The Arbitration (Scotland) Act 2010 was passed by the Scottish Parliament on 18 November 2009, received Royal Assent on 5 January 2010 and is expected to come into force in March 2010.

It was said by the Enterprise, Energy & Tourism Minister, Jim Mather, that it "sets the scene for a renaissance of Scottish arbitration" so high expectations accompany it. Even more than that, it is hoped that it will make Scotland an attractive place for dispute resolution by providing a "modern, impartial and efficient arbitration regime". Whether that will prove to be the case remains to be seen. However, what it does do is to finally encapsulate, in one place, the Scottish law on arbitration thereby providing certainty as to the rules applicable.  

The Act starts by setting out the "founding principles" namely:

  • The object of arbitration is to resolve disputes fairly, impartially and without unnecessary delay or expense.
  • Parties should be free to agree how to resolve disputes.
  • The court should not intervene in arbitration except as specifically provided.

The Act itself contains provisions related to suspension of any court action if there is an agreement in the contract to arbitrate, enforcement of arbitration awards by the court, court intervention in arbitrations, recognition and enforcement of foreign arbitration awards, authorisation of "arbitral appointments referees" or appointing bodies, judges acting as arbitrators and transitional provisions.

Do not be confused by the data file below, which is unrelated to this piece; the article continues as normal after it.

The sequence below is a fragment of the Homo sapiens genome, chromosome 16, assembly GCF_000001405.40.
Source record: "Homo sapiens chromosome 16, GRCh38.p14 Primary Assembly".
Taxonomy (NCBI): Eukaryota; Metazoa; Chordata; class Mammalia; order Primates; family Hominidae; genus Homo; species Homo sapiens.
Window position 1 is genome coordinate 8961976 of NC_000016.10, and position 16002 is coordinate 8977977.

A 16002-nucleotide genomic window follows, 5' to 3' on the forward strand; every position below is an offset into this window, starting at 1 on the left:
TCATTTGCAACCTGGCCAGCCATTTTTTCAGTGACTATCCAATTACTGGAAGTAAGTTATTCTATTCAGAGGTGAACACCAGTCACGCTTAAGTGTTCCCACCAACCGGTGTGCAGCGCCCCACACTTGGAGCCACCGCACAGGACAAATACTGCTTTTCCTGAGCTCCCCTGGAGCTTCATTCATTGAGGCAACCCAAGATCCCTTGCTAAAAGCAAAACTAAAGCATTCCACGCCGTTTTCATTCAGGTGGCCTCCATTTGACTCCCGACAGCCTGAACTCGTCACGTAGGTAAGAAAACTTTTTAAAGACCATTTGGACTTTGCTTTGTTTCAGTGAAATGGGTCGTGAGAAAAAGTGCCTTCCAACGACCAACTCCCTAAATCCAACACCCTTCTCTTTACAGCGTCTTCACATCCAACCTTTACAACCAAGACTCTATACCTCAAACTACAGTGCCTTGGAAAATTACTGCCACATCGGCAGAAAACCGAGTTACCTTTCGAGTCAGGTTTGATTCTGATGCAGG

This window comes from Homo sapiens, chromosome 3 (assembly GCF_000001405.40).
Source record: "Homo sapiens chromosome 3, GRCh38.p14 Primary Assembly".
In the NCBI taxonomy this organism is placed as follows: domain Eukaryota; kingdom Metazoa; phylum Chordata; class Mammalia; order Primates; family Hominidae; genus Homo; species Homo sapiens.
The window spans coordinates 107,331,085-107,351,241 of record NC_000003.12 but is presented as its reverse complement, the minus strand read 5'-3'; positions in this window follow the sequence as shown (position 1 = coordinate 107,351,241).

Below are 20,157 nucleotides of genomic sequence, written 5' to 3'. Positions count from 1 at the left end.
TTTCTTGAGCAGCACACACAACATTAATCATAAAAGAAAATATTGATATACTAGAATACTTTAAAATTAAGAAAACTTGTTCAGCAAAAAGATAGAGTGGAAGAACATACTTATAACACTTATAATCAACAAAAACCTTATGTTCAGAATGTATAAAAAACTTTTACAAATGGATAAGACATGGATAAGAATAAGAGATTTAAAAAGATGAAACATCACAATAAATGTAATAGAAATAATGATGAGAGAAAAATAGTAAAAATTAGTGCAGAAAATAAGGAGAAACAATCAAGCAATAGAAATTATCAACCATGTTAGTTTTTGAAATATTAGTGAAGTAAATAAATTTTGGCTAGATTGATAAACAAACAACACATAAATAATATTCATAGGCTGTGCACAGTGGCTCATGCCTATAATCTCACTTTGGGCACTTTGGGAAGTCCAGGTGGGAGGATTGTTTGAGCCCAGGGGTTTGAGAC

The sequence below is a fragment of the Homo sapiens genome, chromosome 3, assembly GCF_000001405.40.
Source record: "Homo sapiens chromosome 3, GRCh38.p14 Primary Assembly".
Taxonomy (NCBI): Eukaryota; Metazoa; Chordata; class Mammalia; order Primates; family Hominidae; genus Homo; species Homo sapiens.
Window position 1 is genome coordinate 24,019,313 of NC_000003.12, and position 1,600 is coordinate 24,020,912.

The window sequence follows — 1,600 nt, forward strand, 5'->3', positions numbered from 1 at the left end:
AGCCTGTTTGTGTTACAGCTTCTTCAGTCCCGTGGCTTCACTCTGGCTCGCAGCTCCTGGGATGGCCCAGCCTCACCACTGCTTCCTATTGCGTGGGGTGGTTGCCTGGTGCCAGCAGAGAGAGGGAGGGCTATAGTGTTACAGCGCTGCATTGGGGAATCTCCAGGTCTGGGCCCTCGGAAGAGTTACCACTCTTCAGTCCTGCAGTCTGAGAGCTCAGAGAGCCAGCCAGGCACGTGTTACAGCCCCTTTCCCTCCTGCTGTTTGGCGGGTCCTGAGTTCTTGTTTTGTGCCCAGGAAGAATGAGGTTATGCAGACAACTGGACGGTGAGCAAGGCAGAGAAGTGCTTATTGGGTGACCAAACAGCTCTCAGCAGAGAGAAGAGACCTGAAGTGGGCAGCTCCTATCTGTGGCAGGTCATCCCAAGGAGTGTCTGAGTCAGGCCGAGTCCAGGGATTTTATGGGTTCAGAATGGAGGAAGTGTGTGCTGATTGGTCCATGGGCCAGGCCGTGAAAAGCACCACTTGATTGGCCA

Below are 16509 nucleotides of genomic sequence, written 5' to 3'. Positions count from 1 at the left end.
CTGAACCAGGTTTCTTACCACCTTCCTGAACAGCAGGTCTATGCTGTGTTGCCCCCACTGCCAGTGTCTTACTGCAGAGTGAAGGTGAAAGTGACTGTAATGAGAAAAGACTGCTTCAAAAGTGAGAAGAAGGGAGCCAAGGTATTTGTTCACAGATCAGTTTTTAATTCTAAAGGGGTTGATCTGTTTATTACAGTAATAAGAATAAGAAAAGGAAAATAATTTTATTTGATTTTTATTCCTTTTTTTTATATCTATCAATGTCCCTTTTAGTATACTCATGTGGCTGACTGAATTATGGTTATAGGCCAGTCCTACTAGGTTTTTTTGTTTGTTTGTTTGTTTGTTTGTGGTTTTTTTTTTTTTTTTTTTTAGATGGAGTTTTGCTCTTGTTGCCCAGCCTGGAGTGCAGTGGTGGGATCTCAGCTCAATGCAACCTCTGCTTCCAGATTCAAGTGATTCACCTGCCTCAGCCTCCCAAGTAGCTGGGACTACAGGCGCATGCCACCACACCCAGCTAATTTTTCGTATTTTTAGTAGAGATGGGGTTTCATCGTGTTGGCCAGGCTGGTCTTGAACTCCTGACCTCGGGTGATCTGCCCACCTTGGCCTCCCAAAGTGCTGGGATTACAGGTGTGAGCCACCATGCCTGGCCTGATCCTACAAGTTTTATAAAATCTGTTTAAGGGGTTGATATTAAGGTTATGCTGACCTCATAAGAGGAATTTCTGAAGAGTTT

Importantly, it also incorporates a set of Scottish Arbitration Rules, some of which are mandatory and some of which are non-mandatory (referred to as the "default rules"). These rules set out details of matters including appointment of arbitrators, the arbitrator's jurisdiction, duties of the arbitrator, procedural matters, powers of the court, arbitral awards, expenses and challenges to awards.

Addressing some of the criticisms levied at arbitration in the past - delay and expense - the new rules contain duties on both the arbitrator and the parties to the arbitration to conduct the arbitration without unnecessary delay and without incurring unnecessary expense. Operating this in practice will be key to persuading parties to reconsider arbitration as a form of dispute resolution.

After Arbitration's decline in recent years and the rise of the Commercial Courts and Adjudication, it will be a case of waiting to see whether this new Act is sufficient to increase Arbitration's popularity.